Joy Pibworth, Jane Austen Society
Jane Austen spent 18 months at school in Reading between the spring of 1785 and December 1786. As education was not compulsory for girls nor boys, it is interesting to know why Jane was sent away to school and why Reading Ladies Boarding School was chosen.
Jane was fortunate to have been born into a family where education was highly prized, in its own right, but also as a means of earning a living.
Her mother Cassandra Leigh came from the academic and intellectual, though not wealthy, branch of the aristocratic and affluent Leigh family. They were based in Gloucestershire and Warwickshire. At the age of six her uncle Theophilus Leigh, Master of Balliol College in Oxford, visited her home in Harpsden near Henley. He noted that she was already ‘the poet of the family’ and that she had entertained him with several ‘Smart pieces promising a great genius’ (wrong generation but his prophecy was correct!).
Jane’s father George Austen grew up in Kent. Orphaned at the age of five, George was indebted to his Kent relations, in particular Uncle Francis, who took him in and entered him into Tonbridge School. George studied with great diligence and success until at 16 he was awarded a fellowship at St John’s College, Oxford. This place was reserved for a pupil from that school under an endowment from Sir Thomas White (born in Reading in 1492 whose role in the shaping of George, and subsequently, Jane Austen must be considered crucial). George, endowed with outstanding ability and the necessity to make his own way in the world, attained several positions within the university and also back in Kent. However at that time Fellows were obliged to resign from the University when they married. Therefore his engagement and marriage to Cassandra Leigh in 1764 resulted in him leaving the University, taking Holy Orders and settling in the Hampshire parish of Steventon, where he would reside until 1801.
By the 1780’s Steventon Parsonage was home to Mr and Mrs Austen, their 6 sons and 2 daughters as well as pupils living with them whom George Austen tutored for Oxford entrance. Mr Austen had sufficient income to consider sending his two girls away to school.
In 1783 Cassandra and Jane at the respective ages of 10 and 7 went with their cousin Jane Cooper, aged 12, to Oxford where Jane Cooper’s widowed aunt Mrs Cawley was to arrange tutors for them. Later that year Mrs Cawley moved them to Southampton which was a hub of military activity as troops from the wars with the French and the Americans returned, many infected with putrid sore throat (typhus). Both Jane and Cassandra succumbed to the disease yet Mrs Cawley refused to inform the two families. However Jane Cooper wrote home and their mothers arrived without delay. Tragically Mrs Austen’s sister Mrs Cooper, died of the fever although the girls recovered. This was a devastating blow for the entire family. Especially for Rev Dr Edward Cooper, who had moved back to his home territory of the Henley/Reading area. He assumed the position of Rector of Sonning from where he sent his son, also named Edward, to Eton.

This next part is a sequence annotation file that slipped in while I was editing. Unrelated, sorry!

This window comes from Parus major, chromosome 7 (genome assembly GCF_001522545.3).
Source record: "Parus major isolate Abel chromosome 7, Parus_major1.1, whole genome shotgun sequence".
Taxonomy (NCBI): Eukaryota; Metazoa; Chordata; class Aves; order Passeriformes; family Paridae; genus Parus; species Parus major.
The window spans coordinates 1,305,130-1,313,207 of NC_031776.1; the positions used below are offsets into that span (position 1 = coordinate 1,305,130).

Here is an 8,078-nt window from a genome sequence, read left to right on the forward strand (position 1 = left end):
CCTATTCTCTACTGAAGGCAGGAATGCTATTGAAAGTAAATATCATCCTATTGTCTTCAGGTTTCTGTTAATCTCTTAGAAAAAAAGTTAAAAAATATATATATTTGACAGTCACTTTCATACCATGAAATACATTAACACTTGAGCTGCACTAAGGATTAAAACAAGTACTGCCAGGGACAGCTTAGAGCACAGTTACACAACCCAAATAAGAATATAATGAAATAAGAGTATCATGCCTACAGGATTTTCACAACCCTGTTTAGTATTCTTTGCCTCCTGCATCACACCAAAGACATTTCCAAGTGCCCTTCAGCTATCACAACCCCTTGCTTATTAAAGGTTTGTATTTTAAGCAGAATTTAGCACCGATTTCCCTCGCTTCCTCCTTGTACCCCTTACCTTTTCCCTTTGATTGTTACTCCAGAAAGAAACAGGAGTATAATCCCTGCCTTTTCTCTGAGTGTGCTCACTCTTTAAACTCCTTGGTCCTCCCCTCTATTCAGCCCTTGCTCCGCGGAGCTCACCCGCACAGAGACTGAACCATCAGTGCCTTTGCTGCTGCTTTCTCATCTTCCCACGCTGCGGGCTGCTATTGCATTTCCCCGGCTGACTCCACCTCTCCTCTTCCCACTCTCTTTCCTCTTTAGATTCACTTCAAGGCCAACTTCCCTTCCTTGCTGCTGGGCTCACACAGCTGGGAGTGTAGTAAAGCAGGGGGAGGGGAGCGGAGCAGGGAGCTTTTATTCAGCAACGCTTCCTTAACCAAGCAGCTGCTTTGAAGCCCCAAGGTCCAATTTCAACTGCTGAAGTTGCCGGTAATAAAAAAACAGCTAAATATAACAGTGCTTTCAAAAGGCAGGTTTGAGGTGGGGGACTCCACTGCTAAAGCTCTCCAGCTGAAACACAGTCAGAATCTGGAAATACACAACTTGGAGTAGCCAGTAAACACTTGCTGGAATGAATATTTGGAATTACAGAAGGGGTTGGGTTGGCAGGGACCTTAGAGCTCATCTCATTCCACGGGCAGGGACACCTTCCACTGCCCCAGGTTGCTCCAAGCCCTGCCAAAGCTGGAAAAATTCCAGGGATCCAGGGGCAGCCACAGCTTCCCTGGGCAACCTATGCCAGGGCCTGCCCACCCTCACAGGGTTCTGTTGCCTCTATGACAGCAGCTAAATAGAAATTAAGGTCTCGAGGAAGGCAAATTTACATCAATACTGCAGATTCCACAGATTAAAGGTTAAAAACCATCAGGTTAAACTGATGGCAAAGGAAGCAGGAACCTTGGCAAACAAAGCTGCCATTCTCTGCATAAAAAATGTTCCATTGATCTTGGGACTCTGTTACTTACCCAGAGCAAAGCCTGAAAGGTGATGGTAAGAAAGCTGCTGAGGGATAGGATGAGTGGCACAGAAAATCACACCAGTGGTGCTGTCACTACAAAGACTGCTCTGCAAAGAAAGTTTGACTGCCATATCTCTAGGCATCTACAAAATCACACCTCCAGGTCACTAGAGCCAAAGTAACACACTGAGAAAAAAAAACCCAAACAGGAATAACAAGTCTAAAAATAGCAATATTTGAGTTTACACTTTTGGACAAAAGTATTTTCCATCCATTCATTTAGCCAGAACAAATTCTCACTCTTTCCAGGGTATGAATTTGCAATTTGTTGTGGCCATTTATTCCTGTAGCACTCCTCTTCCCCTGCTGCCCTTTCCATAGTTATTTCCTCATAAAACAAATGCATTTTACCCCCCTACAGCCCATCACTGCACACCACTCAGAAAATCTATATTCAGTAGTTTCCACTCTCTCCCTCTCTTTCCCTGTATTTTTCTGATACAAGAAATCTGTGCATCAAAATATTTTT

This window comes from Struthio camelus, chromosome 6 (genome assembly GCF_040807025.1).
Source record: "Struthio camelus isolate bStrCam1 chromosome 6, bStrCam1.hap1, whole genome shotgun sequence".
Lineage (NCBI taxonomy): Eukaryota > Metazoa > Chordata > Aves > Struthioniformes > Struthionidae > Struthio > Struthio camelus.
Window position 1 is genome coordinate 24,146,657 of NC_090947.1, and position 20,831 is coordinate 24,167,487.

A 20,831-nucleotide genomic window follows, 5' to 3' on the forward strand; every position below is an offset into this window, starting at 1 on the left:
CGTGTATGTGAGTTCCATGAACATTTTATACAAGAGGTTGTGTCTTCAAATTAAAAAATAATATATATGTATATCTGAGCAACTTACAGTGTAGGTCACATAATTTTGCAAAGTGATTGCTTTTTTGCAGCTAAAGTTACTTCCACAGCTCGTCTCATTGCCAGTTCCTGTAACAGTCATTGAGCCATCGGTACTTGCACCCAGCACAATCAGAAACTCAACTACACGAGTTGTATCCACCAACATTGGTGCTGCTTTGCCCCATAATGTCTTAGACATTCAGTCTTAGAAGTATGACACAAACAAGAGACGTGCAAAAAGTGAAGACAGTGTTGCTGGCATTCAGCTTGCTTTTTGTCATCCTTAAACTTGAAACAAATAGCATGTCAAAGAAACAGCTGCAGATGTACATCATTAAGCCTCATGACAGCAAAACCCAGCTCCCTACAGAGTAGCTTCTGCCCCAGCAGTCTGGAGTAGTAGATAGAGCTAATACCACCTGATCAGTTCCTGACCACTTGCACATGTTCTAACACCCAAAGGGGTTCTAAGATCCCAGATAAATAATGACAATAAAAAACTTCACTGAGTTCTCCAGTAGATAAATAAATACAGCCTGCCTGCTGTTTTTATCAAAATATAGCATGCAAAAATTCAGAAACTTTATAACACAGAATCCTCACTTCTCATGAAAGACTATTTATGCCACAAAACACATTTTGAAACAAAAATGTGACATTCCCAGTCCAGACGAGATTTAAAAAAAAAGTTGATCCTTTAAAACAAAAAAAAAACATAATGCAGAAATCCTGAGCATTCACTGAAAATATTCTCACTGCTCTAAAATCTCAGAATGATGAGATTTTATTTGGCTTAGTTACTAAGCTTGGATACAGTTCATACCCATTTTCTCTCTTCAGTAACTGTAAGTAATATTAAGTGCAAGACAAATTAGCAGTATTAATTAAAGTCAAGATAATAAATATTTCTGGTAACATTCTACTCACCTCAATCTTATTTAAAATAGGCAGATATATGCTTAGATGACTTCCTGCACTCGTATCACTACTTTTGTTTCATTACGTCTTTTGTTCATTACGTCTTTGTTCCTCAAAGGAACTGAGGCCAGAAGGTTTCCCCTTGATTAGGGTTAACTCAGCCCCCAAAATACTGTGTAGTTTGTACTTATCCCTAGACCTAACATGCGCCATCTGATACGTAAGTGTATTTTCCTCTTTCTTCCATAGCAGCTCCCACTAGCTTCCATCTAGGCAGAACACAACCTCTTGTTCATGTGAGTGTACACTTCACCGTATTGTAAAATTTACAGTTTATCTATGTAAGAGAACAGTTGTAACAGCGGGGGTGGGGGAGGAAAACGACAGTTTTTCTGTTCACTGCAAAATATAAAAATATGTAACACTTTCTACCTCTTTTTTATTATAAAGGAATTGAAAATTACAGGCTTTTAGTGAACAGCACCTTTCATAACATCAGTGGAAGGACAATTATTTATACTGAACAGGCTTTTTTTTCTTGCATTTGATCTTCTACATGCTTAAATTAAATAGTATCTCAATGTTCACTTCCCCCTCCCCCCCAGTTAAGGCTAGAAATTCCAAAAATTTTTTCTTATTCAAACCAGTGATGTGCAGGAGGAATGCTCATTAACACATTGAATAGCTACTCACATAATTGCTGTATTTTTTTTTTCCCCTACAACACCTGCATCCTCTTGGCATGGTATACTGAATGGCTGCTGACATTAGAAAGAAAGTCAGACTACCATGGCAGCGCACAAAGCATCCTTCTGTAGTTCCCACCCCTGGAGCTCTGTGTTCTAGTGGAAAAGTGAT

It was decided that the two older cousins should go to school again and in spite of there being schools nearer to Steventon and cheaper, Reading Ladies Boarding School was chosen. Its good reputation for education was well-known, in particular, for the daughters of clergymen. The fact that its situation in the Forbury, considered to be a particularly healthy spot, was also only a couple of miles from Sonning must have been a decisive factor for Rev Dr Cooper. Mrs Austen’s brother James Leigh Perrot also lived in nearby Wargrave.
Jane was too young to make her going to school at all necessary... (but) she would go with Cassandra; if Cassandra’s head had been going to be cut off Jane would have hers cut off too.Mrs Austen
Mr Austen paid £37 19s per girl per half year. This probably included board, tuition, washing, materials and dancing lessons, as was the norm.
So the three cousins came to school in Reading in July 1785. Jane mentions her school days only once in her letters, ‘I could die of laughter at it as they used to say at School’ but it is widely thought that when she describes Mrs Goddard’s School in Emma she is recalling her own school: ‘a real old-fashioned Boarding school, where a reasonable quantity of accomplishments were sold at a reasonable price, and where girls might be sent to be out of the way and scramble themselves into a little education, without any danger of coming back prodigies’.
Unfortunately this educational idyll came to an end in December 1786: much of Mr Austen’s income derived from his farm and an exceptionally harsh winter followed by late frosts and devastating blight severely affected his income. Consequently the girls had to leave school at the end of the term.
We will never know how much Jane was influenced by her short time in Reading. However within months the twelve year old Jane was writing seriously.